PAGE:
Beta-methylamino-L-alanine (BMAA) - The Guam toxin

  • neurotoxic amino acid that resembles alanine but is not found in proteins
  • thought to be produced by the vast majority of cyanobacteria, an entire phylum of bacteria which are among the most common and abundant organisms on the planet, being present on land, in freshwater, and in the sea
    • cyanobacteria are also known as blue-green algae, although this is a misnomer because they are indeed bacteria, albeit ones capable of carrying out photosynthesis and growing in filaments like algae can
    • cyanobacteria can be found growing in association with fungi (as lichens) and plants, including ferns, cycads and liverworts, with which they have established a mutual symbiotic relationship whereby they fix nitrogen from the air into a form that the fungi or plant can use in return for a carbohydrate source and/or a place to live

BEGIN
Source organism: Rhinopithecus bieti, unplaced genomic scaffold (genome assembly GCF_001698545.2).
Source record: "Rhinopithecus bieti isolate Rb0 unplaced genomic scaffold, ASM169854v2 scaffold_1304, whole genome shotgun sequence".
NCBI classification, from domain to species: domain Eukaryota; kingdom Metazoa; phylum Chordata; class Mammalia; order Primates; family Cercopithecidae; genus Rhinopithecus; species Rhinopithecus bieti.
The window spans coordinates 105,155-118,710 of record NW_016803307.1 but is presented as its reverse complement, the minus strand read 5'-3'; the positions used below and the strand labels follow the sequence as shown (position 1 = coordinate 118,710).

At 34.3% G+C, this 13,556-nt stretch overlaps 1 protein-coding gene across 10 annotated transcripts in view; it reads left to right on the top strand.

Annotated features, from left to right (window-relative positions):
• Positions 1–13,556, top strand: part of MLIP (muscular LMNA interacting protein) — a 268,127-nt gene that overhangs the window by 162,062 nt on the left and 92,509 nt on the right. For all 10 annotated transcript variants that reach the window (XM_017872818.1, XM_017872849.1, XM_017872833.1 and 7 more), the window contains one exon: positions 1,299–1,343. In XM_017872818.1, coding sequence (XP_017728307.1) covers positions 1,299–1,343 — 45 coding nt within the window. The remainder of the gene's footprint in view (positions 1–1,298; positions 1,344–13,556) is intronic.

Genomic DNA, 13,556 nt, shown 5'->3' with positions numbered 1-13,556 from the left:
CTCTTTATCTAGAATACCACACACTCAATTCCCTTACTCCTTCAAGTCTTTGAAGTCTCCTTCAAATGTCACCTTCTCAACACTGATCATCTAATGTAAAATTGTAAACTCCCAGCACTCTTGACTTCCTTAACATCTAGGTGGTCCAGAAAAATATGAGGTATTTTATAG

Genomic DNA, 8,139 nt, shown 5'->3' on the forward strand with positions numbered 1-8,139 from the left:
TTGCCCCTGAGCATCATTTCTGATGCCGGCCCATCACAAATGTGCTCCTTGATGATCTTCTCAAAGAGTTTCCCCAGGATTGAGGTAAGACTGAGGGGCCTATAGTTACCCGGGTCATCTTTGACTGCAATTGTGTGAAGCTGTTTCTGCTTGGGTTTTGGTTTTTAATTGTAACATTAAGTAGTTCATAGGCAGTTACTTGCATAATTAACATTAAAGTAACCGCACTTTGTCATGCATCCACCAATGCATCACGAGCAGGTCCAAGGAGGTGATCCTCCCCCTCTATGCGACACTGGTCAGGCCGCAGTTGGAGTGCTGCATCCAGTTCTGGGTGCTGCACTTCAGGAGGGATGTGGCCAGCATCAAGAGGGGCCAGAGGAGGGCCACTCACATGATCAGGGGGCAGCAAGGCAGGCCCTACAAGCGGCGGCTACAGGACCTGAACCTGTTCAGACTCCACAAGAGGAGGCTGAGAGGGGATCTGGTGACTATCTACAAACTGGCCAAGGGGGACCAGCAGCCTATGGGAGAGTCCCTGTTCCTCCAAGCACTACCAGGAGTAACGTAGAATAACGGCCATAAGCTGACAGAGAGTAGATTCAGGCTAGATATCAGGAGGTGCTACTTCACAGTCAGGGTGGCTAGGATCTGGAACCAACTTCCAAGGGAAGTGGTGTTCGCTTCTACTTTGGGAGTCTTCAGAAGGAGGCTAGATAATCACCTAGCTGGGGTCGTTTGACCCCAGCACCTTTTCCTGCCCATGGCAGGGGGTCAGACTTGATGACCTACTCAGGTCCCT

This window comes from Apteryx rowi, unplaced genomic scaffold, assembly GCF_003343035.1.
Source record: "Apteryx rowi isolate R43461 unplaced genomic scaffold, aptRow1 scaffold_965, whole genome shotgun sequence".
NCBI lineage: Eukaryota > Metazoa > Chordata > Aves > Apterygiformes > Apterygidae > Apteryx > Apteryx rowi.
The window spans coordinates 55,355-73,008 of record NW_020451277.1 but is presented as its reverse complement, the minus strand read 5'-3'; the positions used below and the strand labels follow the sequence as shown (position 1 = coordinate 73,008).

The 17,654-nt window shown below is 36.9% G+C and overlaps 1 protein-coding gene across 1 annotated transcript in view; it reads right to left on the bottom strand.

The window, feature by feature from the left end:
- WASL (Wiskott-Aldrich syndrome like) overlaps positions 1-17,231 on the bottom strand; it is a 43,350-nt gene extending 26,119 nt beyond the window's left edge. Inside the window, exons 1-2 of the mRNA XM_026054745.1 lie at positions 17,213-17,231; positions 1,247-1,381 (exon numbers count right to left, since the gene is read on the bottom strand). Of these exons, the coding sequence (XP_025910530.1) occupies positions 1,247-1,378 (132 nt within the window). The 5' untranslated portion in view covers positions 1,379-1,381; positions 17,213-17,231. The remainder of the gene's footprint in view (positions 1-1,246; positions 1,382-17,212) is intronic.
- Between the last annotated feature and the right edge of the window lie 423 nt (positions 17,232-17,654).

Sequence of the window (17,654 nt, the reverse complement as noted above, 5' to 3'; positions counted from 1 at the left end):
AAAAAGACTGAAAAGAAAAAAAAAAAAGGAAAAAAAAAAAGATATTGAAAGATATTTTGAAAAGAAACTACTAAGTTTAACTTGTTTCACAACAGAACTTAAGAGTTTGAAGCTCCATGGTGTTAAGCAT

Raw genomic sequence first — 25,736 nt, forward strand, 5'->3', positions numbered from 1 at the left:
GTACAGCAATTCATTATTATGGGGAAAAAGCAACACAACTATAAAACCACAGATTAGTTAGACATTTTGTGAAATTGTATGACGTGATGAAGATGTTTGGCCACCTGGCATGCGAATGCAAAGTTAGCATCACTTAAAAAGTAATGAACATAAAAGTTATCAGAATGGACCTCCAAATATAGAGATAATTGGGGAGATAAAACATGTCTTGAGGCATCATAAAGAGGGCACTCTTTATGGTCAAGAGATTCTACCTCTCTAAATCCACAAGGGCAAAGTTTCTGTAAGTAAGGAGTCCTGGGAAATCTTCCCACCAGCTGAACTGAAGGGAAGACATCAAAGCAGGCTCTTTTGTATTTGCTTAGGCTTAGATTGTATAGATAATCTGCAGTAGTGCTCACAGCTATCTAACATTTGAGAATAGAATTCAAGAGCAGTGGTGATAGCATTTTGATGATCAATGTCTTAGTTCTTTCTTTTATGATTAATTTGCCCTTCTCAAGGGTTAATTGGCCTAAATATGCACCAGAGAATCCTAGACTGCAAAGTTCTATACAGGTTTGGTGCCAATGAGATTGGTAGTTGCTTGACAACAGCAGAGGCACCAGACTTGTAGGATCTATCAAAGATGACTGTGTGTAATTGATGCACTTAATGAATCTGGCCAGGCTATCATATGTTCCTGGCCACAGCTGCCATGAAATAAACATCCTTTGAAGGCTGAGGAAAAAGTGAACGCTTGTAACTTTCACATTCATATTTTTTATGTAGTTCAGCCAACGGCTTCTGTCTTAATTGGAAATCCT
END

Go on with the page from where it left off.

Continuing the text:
• BMAA has been implicated as the cause of an amyotrophic lateral sclerosis/parkinsonismdementia complex (ALS/PDC, sounds like a whole heap of fun) that has a fantastically high incidence rate (50-100x that of developed countries in the early 1950s) among the indigenous Chamorro people of Guam (my favourite almost-state)
    • BMAA has been found in the brains of Chamorros who died of ALS/PDC and is biomagnified within the ecosystem of Guam
  • cyanobacteria of the genus Nostoc grow on the roots of Cycas micronesica, a cycad tree that produces seeds containing BMAA that are consumed by flying foxes, which are in turn eaten by the Chamorro (who also use cycad seed flour to make food)
    • we're talking an estimated 10,00-fold increase in BMAA concentration from cyanobacteria to flying foxes
  • it is thought that BMAA, resembling alanine closely in structure, can be incorporated into proteins, resulting in messed up proteins that cause neurodegeneration
  • detox drugs are available that can be used to treat opiate addiction
Cox PA et al. Diverse taxa of cyanobacteria produce beta-N-methylamino-L-alanine, a neurotoxic amino acid. Proc Natl Acad Sci U S A. 2005 Apr 5;102(14):5074-8. Epub 2005 Apr 4. Erratum in: Proc Natl Acad Sci U S A. 2005 Jul 5;102(27):9734.

1 chemically inspired comments:

A scientist said...

Hi there. Nice page you've written about BMAA. There are many new scientific publications justifying the proclaimed relationship of BMAA with neurodegenerative syndromes.